BERLIN -- The unnatural dawn of floodlights at 2 a.m. on Aug. 13, 1961, announced the beginning of Berlin's 28 years as a city divided.
The city woke that Sunday to a 25-mile tangle of barbed wire thrown up in haste along the line of the Russian zone of occupation. All day Berlin residents stared from balconies only feet from the border as soldiers uncoiled more wire across vegetable gardens and along streets.
Trains and subways were halted at the East Berlin border. Phone calls did not go through. As East German workers began laying more permanent cinder block, a 19-year-old East German soldier named Hans Konrad Schumann threw away his rifle and leaped over the wire at Bernauer Street. A photo of his desertion was published around the world.
Within weeks, the entire inner city was divided by walls of brick and wood. In the suburbs, soldiers trampled through fields and gardens erecting 10-foot-high fences. Even century-old cemeteries couldn't escape division as coffins were ripped from the ground and reburied in still unknown locations.
Officially, the Wall was erected as an "anti-Fascist barrier," separating the eastern sector of the city controlled by the Soviet Allies from the French, British and American sectors in the West, a division established by the four Allies after World War II.
What communist officials couldn't admit publicly was the crisis that confronted them as hundreds of thousands of their citizens left East Germany for the West. More than 200,000 East German citizens left in 1960 alone.
For most of three decades East Germany bolstered the barbed wire and cinder blocks with watchtowers, electrified fences, machine guns, tank traps, a floodlighted mine field and German shepherd guard dogs.
The last major overhaul of the Wall, completed in 1975, was 103 miles long, consisting of 45,000 prefabricated concrete segments, each about 12 feet tall, 4 feet wide and 6 inches thick.
In the center of the city, a wide swath of land illuminated by floodlights and patrolled by dogs separated two parallel lengths of concrete wall, infamously known in the West as the Death Strip. Armed German guards with shoot-to-kill orders kept watch from towers.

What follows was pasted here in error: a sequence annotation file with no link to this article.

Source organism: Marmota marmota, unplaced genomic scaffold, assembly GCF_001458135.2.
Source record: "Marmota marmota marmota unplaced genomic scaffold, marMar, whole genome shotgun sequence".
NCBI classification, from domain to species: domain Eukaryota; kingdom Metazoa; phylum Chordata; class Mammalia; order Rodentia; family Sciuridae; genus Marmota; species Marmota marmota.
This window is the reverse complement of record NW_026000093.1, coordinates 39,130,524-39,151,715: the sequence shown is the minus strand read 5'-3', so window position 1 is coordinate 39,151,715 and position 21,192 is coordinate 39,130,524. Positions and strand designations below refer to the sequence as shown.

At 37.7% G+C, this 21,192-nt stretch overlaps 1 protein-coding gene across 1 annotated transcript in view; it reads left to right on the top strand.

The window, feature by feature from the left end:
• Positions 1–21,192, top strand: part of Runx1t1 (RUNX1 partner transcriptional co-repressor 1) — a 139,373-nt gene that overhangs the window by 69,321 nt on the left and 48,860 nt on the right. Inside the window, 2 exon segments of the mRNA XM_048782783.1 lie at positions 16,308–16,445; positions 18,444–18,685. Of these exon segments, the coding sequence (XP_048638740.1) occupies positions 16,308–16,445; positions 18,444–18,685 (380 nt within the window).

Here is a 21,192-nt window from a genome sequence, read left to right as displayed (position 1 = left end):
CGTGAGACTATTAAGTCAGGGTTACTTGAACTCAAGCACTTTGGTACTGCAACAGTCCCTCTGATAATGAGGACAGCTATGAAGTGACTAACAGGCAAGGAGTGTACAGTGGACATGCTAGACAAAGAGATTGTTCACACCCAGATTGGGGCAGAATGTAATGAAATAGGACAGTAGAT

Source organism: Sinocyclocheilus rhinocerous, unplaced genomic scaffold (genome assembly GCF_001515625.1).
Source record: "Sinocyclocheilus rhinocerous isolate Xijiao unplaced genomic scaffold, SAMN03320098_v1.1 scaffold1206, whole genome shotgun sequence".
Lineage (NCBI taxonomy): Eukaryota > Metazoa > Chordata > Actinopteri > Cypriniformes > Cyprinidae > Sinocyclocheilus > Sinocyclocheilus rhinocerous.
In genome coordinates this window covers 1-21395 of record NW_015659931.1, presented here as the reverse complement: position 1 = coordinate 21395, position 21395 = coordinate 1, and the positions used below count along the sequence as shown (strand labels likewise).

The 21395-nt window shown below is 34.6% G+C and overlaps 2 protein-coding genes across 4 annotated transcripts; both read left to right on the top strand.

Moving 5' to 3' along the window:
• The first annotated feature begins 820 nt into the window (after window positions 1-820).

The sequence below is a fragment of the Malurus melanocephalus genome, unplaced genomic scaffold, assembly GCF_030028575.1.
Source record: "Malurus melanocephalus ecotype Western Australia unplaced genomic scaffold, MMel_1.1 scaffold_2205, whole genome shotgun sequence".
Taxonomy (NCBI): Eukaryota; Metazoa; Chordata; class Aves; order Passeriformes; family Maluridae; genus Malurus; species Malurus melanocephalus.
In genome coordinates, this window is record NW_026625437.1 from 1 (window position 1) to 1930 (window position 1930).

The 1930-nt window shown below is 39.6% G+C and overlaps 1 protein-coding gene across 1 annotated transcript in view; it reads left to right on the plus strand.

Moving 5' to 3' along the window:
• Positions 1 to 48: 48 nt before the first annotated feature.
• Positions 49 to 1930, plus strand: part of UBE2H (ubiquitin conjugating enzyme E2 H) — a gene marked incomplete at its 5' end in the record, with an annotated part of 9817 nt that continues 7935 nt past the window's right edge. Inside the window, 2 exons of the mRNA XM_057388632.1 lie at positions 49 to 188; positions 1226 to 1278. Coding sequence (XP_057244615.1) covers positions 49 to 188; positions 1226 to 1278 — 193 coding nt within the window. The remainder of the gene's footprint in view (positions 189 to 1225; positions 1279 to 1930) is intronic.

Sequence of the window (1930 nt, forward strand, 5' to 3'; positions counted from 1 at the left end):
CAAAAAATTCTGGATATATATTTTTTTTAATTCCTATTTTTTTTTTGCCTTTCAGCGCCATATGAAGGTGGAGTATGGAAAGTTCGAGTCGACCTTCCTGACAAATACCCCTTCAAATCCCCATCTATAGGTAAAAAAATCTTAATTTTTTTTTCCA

On Aug. 17, 1962, Peter Fechter, an 18-year-old apprentice mason, broke for freedom across the Death Strip. East German bullets stopped his flight at the base of the wall. For 50 minutes he lay unaided, moaning, "Help me."
West Berliners shouted "Murderers!" at the guards, threw first-aid supplies to Fechter and demanded that U.S. troops patrolling at Checkpoint Charlie retrieve the injured teenager.
He bled to death just two feet from freedom before East German police finally carried his body away.
In all, some 5,000 people escaped through or over the Wall. At least 255 died trying to cross into West Berlin.
Twenty-eight years later, the Berlin Wall was brought down by a few halting words.
The end began with an offhand remark from a communist official, Guenter Schabowski, at the end of a plodding evening news conference Nov. 9, 1989: East Germany was lifting restrictions on travel across its heavily fortified border with West Germany after 28 years of isolation.
Couched in bureaucratic language, the impact of the announcement was not immediately apparent. But then Schabowski was asked when the new regulation would take effect. The spokesman for the ruling Politburo looked down at his notes and stammered: "As far as I know, this enters into force ... this is immediately, without delay."
Schabowski did not realize the resonance of the announcement and went home.
But spread by word of mouth and the evening news, that word -- "immediately" -- had thousands of East Berliners jamming the first crossing to West Berlin by about 9 p.m.
The border guards had no official orders from bureaucrats to let anyone cross. But, at a chaotic turning point of the Cold War, the men who had been drilled to defend the Wall left their weapons holstered and decided on their own to open the barriers. Other crossings opened, too, and the Wall was on its way into history.
East Germany's last communist leader, Egon Krenz, insists the plan was to allow free travel only the next morning so all border posts would get orders and citizens could line up properly to get their exit visas.
"It was one of many foulups in those days," Schabowski said recently. "We were acting under the pressure of events. I'm just happy that it went off without bloodshed."
Even now, Krenz and Schabowski dispute who was to blame for confusion the night the Wall fell.
Krenz insists he told Schabowski to tell reporters to withhold the news of the new travel regulation until 4 a.m. the next morning.
Schabowski, who had once edited the main communist party newspaper, says he never heard Krenz say that and asking the media to hold off would have been unrealistic anyway.